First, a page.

The construction industry has consistently suffered the highest number of fatalities among all human involved industries over the years. Safety managers struggle to prevent injuries and fatalities by monitoring at-risk behavior exhibited by workers and equipment operators. Current methods of identifying and reporting potential hazards on site involve periodic manual inspection, which depends upon personal judgment, is prone to human error, and consumes enormous time and resources. This research presents a framework for automatic identification and analysis of potential hazards by analyzing spatio-temporal data from construction resources. The scope of the research is limited to human-equipment interactions in outdoor construction sites involving ground workers and heavy equipment. A grid-based mapping technique is developed to quantify and visualize potentially hazardous regions caused by resource interactions on a construction site. The framework is also implemented to identify resources that are exposed to potential risk based on their interaction with other resources. Cases of proximity and blind spots are considered in order to create a weight-based scoring approach for mapping hazards on site. The framework is extended to perform “what-if” safety analysis for operation planning by iterating through multiple resource configurations. The feasibility of using both real and simulated data is explored. A sophisticated data management and operation analysis platform and a cell-based simulation engine are developed to support the process. This framework can be utilized to improve on-site safety awareness, revise construction site layout plans, and evaluate the need for warning or training workers and equipment operators. It can also be used as an education and training tool to assist safety managers in making better, more effective, and safer decisions.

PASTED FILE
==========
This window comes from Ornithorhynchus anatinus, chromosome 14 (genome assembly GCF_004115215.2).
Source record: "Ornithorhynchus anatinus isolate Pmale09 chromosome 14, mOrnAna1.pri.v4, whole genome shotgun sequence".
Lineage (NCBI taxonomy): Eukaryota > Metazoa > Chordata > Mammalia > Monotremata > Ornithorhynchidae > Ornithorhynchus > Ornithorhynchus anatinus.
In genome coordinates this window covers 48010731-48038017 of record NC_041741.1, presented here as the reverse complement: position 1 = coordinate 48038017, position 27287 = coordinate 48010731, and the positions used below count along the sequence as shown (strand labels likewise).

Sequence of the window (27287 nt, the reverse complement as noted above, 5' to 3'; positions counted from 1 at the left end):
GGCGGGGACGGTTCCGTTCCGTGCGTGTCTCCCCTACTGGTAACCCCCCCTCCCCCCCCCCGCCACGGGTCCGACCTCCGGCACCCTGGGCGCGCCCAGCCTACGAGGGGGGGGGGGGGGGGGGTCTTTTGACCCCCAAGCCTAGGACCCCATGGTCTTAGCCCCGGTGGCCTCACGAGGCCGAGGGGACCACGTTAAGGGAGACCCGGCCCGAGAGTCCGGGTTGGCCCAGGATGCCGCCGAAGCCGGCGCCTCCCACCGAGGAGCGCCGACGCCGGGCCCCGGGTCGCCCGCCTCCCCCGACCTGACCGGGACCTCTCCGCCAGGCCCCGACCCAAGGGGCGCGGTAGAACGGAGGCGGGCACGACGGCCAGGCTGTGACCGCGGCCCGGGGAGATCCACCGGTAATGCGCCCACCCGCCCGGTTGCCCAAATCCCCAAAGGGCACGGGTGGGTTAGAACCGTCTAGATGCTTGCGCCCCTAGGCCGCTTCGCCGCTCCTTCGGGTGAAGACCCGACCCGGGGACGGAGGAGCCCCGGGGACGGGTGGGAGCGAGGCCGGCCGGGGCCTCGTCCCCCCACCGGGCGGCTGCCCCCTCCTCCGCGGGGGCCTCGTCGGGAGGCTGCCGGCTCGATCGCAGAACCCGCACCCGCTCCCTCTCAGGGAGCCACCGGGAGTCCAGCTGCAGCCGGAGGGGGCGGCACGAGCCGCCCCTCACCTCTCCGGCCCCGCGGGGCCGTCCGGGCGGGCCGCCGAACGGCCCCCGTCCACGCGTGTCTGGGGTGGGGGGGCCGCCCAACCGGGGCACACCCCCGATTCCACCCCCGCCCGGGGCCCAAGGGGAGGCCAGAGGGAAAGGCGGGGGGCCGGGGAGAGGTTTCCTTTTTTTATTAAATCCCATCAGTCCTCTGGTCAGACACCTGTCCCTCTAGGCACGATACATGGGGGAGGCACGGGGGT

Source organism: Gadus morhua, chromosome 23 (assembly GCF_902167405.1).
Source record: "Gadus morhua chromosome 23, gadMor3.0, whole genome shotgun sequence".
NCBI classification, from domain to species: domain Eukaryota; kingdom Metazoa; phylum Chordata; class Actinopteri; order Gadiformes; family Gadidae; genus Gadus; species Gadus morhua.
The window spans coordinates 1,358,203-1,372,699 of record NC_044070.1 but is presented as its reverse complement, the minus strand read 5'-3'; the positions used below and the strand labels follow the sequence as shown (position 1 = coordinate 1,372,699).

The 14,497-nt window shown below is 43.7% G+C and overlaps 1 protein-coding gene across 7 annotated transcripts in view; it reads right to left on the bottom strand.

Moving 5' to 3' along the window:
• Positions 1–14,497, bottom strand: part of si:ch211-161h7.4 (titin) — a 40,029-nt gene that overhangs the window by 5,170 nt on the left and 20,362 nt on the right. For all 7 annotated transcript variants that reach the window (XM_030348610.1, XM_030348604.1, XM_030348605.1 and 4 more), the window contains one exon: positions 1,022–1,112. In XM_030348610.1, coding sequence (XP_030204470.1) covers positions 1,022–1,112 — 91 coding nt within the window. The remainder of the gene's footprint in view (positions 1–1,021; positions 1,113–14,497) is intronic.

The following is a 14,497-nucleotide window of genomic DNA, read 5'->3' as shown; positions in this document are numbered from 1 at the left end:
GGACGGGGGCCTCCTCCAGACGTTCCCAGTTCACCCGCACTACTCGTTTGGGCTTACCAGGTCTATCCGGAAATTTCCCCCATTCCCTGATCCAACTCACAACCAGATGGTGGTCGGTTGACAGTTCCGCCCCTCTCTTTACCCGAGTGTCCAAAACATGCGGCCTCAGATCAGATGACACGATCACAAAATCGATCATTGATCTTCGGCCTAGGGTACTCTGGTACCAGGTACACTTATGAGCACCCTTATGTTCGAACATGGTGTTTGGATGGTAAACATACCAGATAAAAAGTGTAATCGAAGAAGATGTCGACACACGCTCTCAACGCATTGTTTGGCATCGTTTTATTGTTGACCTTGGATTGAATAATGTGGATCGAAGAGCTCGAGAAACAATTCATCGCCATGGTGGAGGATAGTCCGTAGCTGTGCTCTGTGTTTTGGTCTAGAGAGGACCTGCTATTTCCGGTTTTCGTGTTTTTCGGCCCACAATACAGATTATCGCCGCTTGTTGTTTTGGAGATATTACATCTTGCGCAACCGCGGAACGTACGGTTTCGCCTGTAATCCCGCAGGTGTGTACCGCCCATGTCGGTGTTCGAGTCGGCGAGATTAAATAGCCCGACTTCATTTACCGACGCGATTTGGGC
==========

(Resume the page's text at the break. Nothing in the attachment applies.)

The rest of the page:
Construction projects typically are not withdrawn after going into the competitive bidding process. The decision of contracting authorities regarding which projects will proceed to the bidding stage depends, in part, upon the early estimates of probable cost. Efforts are made to make this estimate as realistic as possible. Irrespective of the estimate of probable cost, the actual project cost is established by the amount of the winning bid.
This study analyzed historical bid data of street construction projects undertaken by the Public Works Department, Clark County, Nevada, from 1991 through 2006. The focus of this study was on utilizing statistical models to develop improved methodologies for predicting bid-item unit pricing and reducing variances resulting in large discrepancies between project estimates and actual bid-award amounts. A regression model was developed to improve predictions of actual project costs based on calculations using all bid items. The resulting models were incorporated into a database and integrated into a computer software program to facilitate the predictive process for future projects.